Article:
4. Why does the Burnaby N-S line avoid Brentwood and go to Gilmore instead?
5. For the Queensborough line, how did you choose your route, and why not have it route along the existing rail ROW the whole way instead of just sections?
6. For the Hastings line, why do you bring it south to Union/Georgia instead of staying on Hastings?
7. More of a recommendation, but for the 4th crossing, I would have it follow Pipeline Rd to Burrard Inlet, then cross jsut east of the Lions Gate to Park Royal since that is planned for a major center and is a main transit exchange.
8. For Richmond B-Line 2, is the line supposed to run along the former rail ROW that is currently a recreational trail? Or do you intend for it to run along Bridgeport or something else?
9. Similar to 3, why do you suggest tunnelling west of Capitol Hill for the Hastings line instead of at-grade or elevated?
10. For the Commercial line, what sections are you referring to when you say LRT won't fit in the corridor, what sections did you have in mind?

22 hours ago, buizel10 said:

I'm currently working on my own dream map, with a rail line that runs every 15 mins peak, 30 mins off peak running from 5 am to 11 pm from Scott Road down to Chiliwack. Or potentially make it a tram train and run it as a streetcar down to Surrey Central.

If it's going to Abbotsford and Chilliwack (and talking about the SRY rail line), I wouldn't worry about going to Surrey Central (assuming there's a line already between Newton and Surrey Central) since most people coming from that far out are probably headed to Vancouver. Ideally, the Fraser rail bridge would get replaced as part of the project so the line could continue to Pacific Central, IMO.

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20 hours ago, maege said:

Some questions about your map as I'm always interested in how/why people make their decisions:

I'm happy to answer in order to help make sure my thought process makes sense.

1. Why did you choose the False Creek Line to stay on Pacific instead of Davie downtown?

Less traffic, continuity with the current route 23, and possible time savings over the 6, which is crowded and slow. I would love to connect it to the station at Denman, but Denman isn't ideal for streetcars with narrow blocks and fairly high traffic. I’ve heard of a plan to also have a streetcar go into Chinatown, but I haven’t thought about how that could work yet.

2. For the SFU Extension, do you believe that to be an actual extension of the Hastings line, or a gondola like from Production Way?

An extension of the Hastings line would be better, but I don't know how 'realistic' going up the side of Burnaby Mountain is compared to a gondola. In the south, a gondola is more practical, but that’s a steeper slope with development along it. I also want to balance the need to serve students with the need to relieve crowded routes, and the 95 west of central Burnaby is always crowded with, but east of it is crowded mainly at student peak times. 

3. How/why did you choose routing for presumably tunneled sections? For example, why did you choose the 41-49 line to route, presumably tunneled between Fraser and Knight instead of following Knight between 41st and 49th, following 41st to Kingsway, then that to Metrotown, or just routing through Joyce Station? Same goes for a couple sections of the Burnaby N-S line and the Commercial line. Tunneling is the most expensive option, so the more that it can be avoided (either with elevated or at-grade separate/reserved ROW), the more lines you can build with the same amount of money (quick example, for the same cost of the tunneled Broadway extension to Arbutus, you could build the line elevated all the way to UBC plus the Arbutus LRT).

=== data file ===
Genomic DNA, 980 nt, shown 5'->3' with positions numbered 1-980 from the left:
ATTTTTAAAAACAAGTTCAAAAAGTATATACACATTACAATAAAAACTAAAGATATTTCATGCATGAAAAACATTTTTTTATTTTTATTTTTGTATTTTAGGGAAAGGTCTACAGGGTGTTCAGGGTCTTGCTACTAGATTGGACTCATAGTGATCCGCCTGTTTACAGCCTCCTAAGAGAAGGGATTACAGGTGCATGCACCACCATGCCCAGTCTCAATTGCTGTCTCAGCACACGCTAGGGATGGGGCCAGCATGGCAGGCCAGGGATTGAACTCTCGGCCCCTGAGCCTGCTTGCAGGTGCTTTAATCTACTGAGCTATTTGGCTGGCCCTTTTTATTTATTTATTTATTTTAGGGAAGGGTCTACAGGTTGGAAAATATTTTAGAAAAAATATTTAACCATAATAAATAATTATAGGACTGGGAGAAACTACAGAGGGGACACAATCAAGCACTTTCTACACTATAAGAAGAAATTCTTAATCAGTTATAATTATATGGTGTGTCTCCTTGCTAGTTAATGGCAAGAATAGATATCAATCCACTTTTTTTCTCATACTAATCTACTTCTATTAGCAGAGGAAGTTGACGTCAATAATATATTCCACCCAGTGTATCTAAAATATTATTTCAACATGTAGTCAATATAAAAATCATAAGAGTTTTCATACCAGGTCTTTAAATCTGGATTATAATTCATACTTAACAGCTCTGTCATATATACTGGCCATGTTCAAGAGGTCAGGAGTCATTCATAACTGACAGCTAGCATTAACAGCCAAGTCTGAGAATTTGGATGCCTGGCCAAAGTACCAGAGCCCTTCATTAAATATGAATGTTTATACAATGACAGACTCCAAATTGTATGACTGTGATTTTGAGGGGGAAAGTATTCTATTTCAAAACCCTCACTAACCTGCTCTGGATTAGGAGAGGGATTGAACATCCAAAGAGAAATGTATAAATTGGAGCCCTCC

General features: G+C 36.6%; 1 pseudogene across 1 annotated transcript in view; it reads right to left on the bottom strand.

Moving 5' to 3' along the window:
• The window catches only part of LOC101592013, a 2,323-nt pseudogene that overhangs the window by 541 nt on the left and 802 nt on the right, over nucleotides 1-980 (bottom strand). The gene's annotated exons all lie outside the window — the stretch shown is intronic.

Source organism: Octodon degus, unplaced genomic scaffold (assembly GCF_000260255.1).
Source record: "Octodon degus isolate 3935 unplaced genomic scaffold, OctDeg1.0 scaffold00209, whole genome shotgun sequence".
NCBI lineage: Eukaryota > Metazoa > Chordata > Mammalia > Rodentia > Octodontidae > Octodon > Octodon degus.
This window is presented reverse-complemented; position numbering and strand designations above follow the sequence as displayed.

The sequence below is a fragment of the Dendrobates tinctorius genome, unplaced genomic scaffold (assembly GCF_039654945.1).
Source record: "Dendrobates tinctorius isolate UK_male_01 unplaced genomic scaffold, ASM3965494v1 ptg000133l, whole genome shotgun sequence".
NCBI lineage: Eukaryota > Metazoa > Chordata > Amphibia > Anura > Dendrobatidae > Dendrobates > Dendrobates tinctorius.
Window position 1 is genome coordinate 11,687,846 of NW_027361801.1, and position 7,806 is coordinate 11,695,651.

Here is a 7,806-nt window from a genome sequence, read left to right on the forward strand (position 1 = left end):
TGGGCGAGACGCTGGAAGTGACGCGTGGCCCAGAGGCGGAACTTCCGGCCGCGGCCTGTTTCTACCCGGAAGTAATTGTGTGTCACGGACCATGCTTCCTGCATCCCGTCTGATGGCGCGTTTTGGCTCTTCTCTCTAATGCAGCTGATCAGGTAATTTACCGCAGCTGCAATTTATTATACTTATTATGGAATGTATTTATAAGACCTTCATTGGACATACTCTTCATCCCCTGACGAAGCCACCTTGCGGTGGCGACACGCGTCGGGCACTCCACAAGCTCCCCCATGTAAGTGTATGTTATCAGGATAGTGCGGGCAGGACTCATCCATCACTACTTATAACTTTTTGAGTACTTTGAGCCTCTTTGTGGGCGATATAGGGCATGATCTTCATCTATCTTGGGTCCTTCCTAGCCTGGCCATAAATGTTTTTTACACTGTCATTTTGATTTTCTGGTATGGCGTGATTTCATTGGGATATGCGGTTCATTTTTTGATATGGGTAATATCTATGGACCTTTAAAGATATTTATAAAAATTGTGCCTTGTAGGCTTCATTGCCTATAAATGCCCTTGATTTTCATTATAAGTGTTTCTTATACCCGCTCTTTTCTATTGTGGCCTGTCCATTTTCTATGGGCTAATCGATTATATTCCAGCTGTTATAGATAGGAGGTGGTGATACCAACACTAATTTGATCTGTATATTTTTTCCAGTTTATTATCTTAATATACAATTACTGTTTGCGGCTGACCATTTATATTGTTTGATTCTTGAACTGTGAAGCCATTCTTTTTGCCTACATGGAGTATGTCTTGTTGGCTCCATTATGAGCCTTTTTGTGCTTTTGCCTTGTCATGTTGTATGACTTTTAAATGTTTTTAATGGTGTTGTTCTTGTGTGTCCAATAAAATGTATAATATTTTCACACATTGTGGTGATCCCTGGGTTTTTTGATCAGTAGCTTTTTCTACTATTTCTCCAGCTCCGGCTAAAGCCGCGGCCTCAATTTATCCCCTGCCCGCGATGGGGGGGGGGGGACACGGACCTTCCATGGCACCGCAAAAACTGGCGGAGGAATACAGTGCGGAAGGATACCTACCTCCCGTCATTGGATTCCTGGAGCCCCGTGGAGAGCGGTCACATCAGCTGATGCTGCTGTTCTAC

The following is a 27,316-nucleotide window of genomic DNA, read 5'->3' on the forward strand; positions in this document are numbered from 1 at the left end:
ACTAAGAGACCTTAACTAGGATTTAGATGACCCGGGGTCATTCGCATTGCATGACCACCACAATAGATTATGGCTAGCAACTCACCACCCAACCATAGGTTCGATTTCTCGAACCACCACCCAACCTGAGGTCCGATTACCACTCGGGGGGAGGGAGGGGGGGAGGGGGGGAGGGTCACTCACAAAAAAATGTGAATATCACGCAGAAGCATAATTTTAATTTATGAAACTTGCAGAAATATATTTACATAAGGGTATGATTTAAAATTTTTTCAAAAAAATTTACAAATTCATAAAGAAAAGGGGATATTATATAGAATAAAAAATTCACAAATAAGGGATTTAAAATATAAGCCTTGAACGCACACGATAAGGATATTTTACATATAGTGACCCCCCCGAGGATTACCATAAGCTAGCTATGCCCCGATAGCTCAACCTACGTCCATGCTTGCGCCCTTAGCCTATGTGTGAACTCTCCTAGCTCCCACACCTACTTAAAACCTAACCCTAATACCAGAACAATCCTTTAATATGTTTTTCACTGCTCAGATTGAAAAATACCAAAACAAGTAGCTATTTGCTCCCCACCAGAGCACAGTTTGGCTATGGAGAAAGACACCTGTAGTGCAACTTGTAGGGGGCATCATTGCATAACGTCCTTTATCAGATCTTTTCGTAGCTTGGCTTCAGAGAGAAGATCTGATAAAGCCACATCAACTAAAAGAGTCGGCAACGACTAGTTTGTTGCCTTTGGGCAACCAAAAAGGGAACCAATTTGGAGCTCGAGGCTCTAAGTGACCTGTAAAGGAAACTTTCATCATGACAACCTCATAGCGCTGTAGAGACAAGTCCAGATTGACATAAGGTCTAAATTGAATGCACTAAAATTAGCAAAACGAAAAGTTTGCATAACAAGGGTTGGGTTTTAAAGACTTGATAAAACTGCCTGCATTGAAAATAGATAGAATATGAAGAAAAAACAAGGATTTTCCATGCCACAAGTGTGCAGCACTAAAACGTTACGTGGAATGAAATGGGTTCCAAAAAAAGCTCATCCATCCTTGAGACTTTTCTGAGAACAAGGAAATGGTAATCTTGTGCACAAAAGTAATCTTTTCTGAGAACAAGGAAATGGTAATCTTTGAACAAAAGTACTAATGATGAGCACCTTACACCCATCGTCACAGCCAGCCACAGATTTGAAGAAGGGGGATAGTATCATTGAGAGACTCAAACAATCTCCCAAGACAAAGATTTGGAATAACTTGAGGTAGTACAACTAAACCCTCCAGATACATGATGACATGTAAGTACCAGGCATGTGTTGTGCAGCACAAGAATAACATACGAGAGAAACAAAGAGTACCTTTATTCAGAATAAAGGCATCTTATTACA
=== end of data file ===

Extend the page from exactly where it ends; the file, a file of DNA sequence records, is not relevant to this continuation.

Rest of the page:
I planned this route to work the high ridership on the 25, 41, 43/future B-line, 49, 430N (the commercial line handles 430S), and 100, as well as provide faster travel time E-W across the south half of Vancouver (and Burnaby). ~5 routes become one heavy rail line, rather than, for example, one B-line and 3 articulated high frequency routes as in the 10 year vision. It then becomes connecting the dots for trip generators along those routes, which include connections with north-south FTN routes, UBC, the Canada Line, etc. However, Metrotown is a bigger centre than Joyce, and this is where the Burnaby N-S line connects. If the E-W route ended at Joyce, there would be a lot of transfers on at Joyce and off at Metrotown, and the Expo line’s capacity is a more immediate problem than these ultimate rail lines. This is why there is a switch between 41st and 49th. If the route is LRT, it should probably interline with the Commercial line instead of tunneling under the park, although that adds travel time. Surface LRT would be somewhat slow, and out of place in the higher end housing along parts of 41st and 49th, but a tunnel may be too much.
The Burnaby N-S line mainly replaces the 130, and must connect to BCIT and Metrotown, which don’t line up north-south. The next question covers why it crosses between major roads.
The Commercial Line, if LRT, could probably make a couple of awkward turns between Argyle and Knight, but those have an effect on operation and maintenance, which is also expensive. I guess it could go down Victoria and then over the Fraser River, but that is a two lane road surrounded by housing.
The tunneling vs elevated in your Broadway example comes up in a later question. 

4. Why does the Burnaby N-S line avoid Brentwood and go to Gilmore instead?